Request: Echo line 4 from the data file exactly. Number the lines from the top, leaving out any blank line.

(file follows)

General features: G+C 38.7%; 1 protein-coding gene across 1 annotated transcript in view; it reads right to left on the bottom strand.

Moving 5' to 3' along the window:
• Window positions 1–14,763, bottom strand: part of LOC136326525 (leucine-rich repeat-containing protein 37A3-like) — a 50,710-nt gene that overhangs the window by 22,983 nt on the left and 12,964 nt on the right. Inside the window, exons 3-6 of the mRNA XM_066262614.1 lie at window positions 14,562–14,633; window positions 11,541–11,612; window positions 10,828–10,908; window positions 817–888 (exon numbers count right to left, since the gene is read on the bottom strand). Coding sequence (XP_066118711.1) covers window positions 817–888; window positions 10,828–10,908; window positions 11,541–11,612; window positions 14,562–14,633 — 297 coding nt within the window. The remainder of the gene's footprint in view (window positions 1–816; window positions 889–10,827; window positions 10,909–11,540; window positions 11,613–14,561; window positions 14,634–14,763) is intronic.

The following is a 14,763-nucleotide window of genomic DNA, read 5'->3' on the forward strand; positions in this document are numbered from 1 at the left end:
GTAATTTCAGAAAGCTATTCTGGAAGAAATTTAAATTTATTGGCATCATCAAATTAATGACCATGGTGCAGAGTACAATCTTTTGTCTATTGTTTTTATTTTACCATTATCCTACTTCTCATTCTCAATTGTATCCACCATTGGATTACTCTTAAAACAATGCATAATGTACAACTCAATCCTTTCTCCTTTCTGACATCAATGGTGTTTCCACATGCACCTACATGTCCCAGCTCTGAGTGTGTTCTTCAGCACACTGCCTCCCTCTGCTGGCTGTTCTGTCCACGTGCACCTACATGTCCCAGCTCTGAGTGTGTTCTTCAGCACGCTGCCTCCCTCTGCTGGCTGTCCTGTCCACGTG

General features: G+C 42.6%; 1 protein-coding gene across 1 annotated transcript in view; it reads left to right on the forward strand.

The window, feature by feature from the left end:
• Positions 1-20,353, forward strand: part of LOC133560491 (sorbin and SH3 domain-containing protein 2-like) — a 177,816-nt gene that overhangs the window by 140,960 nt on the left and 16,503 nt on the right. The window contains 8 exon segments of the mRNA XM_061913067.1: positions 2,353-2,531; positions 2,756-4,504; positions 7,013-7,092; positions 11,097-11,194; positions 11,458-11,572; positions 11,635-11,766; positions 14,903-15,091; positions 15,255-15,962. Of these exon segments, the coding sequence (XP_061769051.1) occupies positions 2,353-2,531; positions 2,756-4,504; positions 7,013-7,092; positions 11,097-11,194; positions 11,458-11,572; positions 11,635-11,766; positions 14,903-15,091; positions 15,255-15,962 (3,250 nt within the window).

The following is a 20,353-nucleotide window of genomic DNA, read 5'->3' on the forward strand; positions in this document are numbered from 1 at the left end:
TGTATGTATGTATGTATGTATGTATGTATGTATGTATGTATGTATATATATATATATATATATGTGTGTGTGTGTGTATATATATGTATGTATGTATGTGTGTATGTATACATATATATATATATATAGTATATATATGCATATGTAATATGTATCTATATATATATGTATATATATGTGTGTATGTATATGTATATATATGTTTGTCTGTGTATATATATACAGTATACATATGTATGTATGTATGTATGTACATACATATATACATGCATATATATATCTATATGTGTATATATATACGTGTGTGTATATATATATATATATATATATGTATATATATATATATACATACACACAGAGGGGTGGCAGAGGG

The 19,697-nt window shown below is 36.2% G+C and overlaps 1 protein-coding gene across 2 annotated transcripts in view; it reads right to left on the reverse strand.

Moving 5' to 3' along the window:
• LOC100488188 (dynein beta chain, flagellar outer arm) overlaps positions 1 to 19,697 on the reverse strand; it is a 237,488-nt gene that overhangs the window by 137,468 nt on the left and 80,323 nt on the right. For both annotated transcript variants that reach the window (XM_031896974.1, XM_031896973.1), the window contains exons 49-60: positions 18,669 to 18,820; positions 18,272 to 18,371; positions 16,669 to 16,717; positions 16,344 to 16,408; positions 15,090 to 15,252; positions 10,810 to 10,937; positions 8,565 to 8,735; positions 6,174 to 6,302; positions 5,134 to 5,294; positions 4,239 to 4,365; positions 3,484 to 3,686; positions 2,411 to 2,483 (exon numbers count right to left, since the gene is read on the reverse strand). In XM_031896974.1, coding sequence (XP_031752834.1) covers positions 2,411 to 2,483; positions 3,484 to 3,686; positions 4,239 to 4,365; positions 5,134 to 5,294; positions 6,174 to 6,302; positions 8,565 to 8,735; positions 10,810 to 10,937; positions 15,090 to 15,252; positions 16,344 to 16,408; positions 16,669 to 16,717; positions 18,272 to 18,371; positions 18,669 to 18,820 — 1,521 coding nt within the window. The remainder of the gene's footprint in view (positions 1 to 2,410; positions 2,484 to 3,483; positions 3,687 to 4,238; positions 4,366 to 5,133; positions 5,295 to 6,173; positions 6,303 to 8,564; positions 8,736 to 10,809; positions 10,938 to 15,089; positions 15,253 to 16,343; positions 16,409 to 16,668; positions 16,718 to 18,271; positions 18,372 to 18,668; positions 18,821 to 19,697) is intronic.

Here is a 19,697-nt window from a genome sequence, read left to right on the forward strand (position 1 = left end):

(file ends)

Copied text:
The following is a 14,763-nucleotide window of genomic DNA, read 5'->3' on the forward strand; positions in this document are numbered from 1 at the left end: